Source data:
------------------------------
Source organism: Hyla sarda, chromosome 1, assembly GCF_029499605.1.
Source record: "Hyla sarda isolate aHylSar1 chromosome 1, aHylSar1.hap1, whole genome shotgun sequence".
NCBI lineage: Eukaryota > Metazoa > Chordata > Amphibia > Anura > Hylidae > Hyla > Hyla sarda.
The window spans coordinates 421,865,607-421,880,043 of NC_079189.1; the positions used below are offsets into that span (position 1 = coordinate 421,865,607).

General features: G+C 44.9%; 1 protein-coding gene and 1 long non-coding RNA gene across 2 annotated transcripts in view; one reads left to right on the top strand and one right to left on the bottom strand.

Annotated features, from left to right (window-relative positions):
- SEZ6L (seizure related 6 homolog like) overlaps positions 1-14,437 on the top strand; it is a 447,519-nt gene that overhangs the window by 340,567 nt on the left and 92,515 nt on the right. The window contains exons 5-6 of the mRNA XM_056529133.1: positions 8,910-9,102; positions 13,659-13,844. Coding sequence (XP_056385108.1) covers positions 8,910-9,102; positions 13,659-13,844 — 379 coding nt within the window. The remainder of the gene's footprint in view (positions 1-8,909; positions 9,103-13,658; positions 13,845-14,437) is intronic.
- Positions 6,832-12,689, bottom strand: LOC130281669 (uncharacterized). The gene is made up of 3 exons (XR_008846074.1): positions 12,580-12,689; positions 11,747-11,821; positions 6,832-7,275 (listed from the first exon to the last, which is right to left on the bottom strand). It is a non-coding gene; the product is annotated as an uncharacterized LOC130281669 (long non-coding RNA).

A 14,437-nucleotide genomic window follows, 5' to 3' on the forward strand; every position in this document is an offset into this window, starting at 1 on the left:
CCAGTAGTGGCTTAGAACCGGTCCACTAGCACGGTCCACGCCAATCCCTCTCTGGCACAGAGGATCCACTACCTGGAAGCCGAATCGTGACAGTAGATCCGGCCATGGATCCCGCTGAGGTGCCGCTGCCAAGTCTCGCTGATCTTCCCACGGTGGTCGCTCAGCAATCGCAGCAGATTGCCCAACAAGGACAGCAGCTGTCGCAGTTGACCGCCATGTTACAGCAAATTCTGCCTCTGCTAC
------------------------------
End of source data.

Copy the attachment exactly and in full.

Source organism: Hyla sarda, chromosome 1, assembly GCF_029499605.1.
Source record: "Hyla sarda isolate aHylSar1 chromosome 1, aHylSar1.hap1, whole genome shotgun sequence".
NCBI lineage: Eukaryota > Metazoa > Chordata > Amphibia > Anura > Hylidae > Hyla > Hyla sarda.
The window spans coordinates 421,865,607-421,880,043 of NC_079189.1; the positions used below are offsets into that span (position 1 = coordinate 421,865,607).

General features: G+C 44.9%; 1 protein-coding gene and 1 long non-coding RNA gene across 2 annotated transcripts in view; one reads left to right on the top strand and one right to left on the bottom strand.

Annotated features, from left to right (window-relative positions):
- SEZ6L (seizure related 6 homolog like) overlaps positions 1-14,437 on the top strand; it is a 447,519-nt gene that overhangs the window by 340,567 nt on the left and 92,515 nt on the right. The window contains exons 5-6 of the mRNA XM_056529133.1: positions 8,910-9,102; positions 13,659-13,844. Coding sequence (XP_056385108.1) covers positions 8,910-9,102; positions 13,659-13,844 — 379 coding nt within the window. The remainder of the gene's footprint in view (positions 1-8,909; positions 9,103-13,658; positions 13,845-14,437) is intronic.
- Positions 6,832-12,689, bottom strand: LOC130281669 (uncharacterized). The gene is made up of 3 exons (XR_008846074.1): positions 12,580-12,689; positions 11,747-11,821; positions 6,832-7,275 (listed from the first exon to the last, which is right to left on the bottom strand). It is a non-coding gene; the product is annotated as an uncharacterized LOC130281669 (long non-coding RNA).

A 14,437-nucleotide genomic window follows, 5' to 3' on the forward strand; every position in this document is an offset into this window, starting at 1 on the left:
CCAGTAGTGGCTTAGAACCGGTCCACTAGCACGGTCCACGCCAATCCCTCTCTGGCACAGAGGATCCACTACCTGGAAGCCGAATCGTGACAGTAGATCCGGCCATGGATCCCGCTGAGGTGCCGCTGCCAAGTCTCGCTGATCTTCCCACGGTGGTCGCTCAGCAATCGCAGCAGATTGCCCAACAAGGACAGCAGCTGTCGCAGTTGACCGCCATGTTACAGCAAATTCTGCCTCTGCTAC